Magdalene Laundries apology urged
A support group for survivors of Ireland's so-called Magdalene Laundries has demanded a state apology after an international torture watchdog recommended a statutory inquiry.
The Justice for Magdalenes (JFM) said the state must follow through on the UN Committee against Torture's recommendations that perpetrators be prosecuted and victims of the Catholic Church reformatory workhouses be given a right to compensation. Justice Minister Alan Shatter and other Cabinet ministers are to examine the committee's conclusions and will formally reply to the UN watchdog's findings.
Human rights expert Maeve O'Rourke, who wrote JFM's submission to the committee during its two days of hearings last month, said she was hopeful the Government will honour its obligations to those who have suffered.
"The UN torture committee has added its voice to the Irish Human Rights Commission's to remind the Irish Government that the women who spent time in Magdalene Laundries have human rights which demand respect today," she said.
"Having suffered torture or ill-treatment, in which the state directly participated and which it knowingly failed to prevent, the women have the ongoing right to an investigation, an apology, redress and treatment with dignity."
The Magdalene Laundries were operated by four Catholic religious orders, The Sisters of Mercy, The Sisters of Our Lady of Charity, The Sisters of Charity, and The Good Shepherd Sisters. They were institutions for women with a child out of wedlock and were portrayed in the 2002 film The Magdalene Sisters.
The last laundry, at Sean McDermott Street in Dublin, closed in 1996. JFM has argued the treatment of women and girls in the laundries violated their constitutional rights, including rights to bodily integrity, not to be tortured or ill-treated, the right to earn a livelihood, to communicate, the right to individual privacy, travel, to one's good name and to one's person.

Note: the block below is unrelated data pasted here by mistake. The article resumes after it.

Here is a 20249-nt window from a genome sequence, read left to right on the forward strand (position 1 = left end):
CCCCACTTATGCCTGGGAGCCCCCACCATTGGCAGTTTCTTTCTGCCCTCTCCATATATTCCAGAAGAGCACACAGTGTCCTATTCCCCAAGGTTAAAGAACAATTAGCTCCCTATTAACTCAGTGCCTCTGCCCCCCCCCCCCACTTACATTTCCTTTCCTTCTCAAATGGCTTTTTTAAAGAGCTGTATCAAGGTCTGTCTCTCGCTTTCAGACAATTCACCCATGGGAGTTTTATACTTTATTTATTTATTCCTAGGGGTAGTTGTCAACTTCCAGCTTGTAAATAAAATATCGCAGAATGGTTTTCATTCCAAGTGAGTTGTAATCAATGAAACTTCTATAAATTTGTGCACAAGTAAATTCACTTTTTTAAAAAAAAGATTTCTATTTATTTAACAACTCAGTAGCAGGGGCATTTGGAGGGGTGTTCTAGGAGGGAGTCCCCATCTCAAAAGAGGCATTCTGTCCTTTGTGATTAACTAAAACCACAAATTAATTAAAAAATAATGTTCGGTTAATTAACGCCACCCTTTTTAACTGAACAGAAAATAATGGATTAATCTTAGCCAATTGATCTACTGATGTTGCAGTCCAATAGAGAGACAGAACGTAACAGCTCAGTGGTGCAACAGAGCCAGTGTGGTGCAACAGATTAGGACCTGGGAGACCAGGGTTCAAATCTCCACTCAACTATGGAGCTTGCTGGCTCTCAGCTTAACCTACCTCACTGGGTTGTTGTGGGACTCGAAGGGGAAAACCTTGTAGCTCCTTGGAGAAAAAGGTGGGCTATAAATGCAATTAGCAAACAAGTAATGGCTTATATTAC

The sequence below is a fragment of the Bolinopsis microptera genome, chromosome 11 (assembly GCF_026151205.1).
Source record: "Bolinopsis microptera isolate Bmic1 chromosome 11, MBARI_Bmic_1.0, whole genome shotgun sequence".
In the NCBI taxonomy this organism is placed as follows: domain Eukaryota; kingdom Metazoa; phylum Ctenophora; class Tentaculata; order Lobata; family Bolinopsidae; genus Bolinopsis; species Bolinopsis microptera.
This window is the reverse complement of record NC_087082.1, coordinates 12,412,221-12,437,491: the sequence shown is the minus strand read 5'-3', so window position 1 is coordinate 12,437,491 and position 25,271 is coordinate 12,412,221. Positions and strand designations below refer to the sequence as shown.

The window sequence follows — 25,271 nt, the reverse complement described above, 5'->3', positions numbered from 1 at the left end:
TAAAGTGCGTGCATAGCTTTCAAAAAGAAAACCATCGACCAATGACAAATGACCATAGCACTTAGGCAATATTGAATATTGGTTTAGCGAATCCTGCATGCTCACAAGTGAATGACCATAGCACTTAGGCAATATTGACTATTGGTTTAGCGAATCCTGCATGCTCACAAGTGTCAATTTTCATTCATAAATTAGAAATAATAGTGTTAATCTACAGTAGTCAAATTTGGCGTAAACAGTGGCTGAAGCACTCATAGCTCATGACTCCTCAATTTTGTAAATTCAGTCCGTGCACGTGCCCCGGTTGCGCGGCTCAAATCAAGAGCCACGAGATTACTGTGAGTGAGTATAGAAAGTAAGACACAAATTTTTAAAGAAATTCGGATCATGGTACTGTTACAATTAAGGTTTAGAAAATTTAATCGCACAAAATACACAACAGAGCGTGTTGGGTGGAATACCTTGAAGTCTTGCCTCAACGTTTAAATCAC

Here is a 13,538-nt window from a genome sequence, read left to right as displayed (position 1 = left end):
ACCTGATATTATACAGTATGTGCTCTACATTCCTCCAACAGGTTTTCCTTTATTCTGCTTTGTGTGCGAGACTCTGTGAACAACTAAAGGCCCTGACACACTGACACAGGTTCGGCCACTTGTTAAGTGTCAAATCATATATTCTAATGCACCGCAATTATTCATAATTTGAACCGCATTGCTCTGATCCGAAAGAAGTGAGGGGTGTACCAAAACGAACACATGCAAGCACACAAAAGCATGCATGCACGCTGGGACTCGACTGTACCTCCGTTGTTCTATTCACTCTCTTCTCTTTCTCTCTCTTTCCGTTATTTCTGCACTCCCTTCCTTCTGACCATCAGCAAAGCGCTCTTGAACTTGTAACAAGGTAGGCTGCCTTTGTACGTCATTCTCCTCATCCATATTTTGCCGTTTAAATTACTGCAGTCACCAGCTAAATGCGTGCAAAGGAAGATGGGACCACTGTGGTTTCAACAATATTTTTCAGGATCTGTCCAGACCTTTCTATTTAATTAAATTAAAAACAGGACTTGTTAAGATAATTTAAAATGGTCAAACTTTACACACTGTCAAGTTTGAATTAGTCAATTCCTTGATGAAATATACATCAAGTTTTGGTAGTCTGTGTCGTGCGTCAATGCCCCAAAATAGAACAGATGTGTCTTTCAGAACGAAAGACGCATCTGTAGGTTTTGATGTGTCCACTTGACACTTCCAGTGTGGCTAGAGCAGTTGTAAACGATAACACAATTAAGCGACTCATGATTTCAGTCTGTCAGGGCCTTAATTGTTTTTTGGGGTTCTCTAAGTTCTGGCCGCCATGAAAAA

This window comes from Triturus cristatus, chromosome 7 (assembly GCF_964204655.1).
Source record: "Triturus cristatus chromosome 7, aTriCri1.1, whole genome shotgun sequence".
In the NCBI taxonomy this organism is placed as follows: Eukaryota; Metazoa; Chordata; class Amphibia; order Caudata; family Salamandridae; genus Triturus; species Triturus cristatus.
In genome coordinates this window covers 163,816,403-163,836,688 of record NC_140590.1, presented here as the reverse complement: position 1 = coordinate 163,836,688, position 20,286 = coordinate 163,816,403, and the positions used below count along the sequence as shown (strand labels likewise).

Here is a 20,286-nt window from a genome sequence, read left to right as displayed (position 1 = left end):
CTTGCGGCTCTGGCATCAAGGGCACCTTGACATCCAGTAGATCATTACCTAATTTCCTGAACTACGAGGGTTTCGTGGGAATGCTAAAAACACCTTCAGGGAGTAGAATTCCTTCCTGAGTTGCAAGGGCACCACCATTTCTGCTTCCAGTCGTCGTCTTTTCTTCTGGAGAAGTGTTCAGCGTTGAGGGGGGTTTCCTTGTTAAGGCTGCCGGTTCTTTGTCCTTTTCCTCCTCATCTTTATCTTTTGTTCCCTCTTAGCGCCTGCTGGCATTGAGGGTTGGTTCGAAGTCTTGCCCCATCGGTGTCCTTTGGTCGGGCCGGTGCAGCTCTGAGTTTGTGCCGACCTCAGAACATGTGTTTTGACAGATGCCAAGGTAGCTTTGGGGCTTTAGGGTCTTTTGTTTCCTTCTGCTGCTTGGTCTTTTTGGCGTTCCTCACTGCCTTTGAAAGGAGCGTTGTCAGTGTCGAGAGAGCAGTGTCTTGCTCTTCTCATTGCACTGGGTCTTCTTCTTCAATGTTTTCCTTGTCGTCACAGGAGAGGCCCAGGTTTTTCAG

In June last year it urged the Irish Human Rights Commission to asses its case. The IHRC revealed while some women were detained through the courts, single mothers were often moved in by their family or clergy after their child was adopted and some residents had an intellectual disability. It said their treatment by nuns appeared to be harsh and reputedly involved long working hours.
The UN committee said it was gravely concerned by the failure of the state to "protect girls and women who were involuntarily confined between 1922 and 1996 in the Magdalene Laundries". It said it let the women down by not regulating the operations and inspecting them.
It also expressed concern at what it deemed the failure of the state to undertake a prompt and thorough investigation into the allegations of mistreatment. The body recommended the state carry out prompt, independent and thorough investigations into the allegations of torture, and other cruel, inhuman or degrading treatment or punishment.